Long time no see! I have not written on this post in a while, but it was for a good reason. Currently I’m focusing in other (very fun) projects!
Today we’ll talk about Software Testing, and to be honest, I’m quite obsessed (in a good way) with testing due past experiences I had while working. Well let’s dive in with an analogy!
When we consume a product, we tend to try it out first (cars, clothes), check it passes the characteristics we request from that product (the proper color of fruits and vegetables, for example) or maybe we just trust the specifications and standards the product was put through ( like checking the caducity date of milk, revise nutrition labels of groceries, etc.). We tend to test our products, we have some expectations about the product, and we hope the product could meet them all of them (this also applies with relationships, oops!).
Testing is comparing the product we currently have against our expectations.
A more formal definition (and applied to software testing) comes from the ANSI/IEEE 1059 standard:
“A process of analyzing a software item to detect the differences between existing and required conditions (i.e., defects) and to evaluate the features of the software item.”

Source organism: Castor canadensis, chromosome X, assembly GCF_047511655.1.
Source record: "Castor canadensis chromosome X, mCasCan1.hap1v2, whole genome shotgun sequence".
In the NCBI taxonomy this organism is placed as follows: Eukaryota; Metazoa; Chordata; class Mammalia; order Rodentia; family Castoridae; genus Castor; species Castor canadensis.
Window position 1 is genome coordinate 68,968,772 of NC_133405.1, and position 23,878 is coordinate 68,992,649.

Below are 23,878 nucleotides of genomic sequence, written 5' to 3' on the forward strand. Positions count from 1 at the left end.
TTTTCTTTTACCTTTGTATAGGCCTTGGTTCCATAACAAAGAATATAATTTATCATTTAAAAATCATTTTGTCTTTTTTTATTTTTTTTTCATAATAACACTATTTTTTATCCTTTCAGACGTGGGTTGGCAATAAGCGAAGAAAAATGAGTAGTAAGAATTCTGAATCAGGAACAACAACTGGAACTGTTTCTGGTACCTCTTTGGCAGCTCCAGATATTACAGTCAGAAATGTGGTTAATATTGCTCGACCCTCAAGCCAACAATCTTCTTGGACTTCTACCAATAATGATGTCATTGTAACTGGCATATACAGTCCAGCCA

So basically, Software testing is the process of evaluating and verifying that a software product or application does what it is supposed to do. The benefits of testing include preventing bugs, reducing development costs, and improving performance.
Types of testing
Each type of testing checks different requirement (most of the times, non-functional requirements). As some examples we have:
Testing how the software performs under different workloads. Load testing, for example, is used to evaluate performance under real-life load conditions.
Checking whether new features break or degrade functionality. Sanity testing can be used to verify menus, functions, and commands at the surface level, when there is no time for a full regression test.
Testing how much strain the system can take before it fails. Considered to be a type of non-functional testing.
Validating how well a customer can use a system or web application to complete a task.
Levels of testing
There are different kinds of testing according to what we want to test. For example, maybe we checked on the supermarket we bought a delicious onion, but this onion was not a good ingredient in a chocolate cake. In this case, we tested the product (the onion), but not its interaction with other ingredients on the system (the cake).
The different levels of testing are:
Component or Unit Testing
Unit tests are performed to test individual software units. Since the software comprises several units/modules, error detection in a single unit is simple, cost-effective, and less time-consuming. The Unit test ensures that the functional and the non-functional behavior of the component is designed as per specification. Those tests are made by the developers.
Integration testing is carried out once Unit testing is complete. It focuses on the interaction between the components or systems. Integration testing can be component integration testing or System Integration testing. Those tests are made by the developers.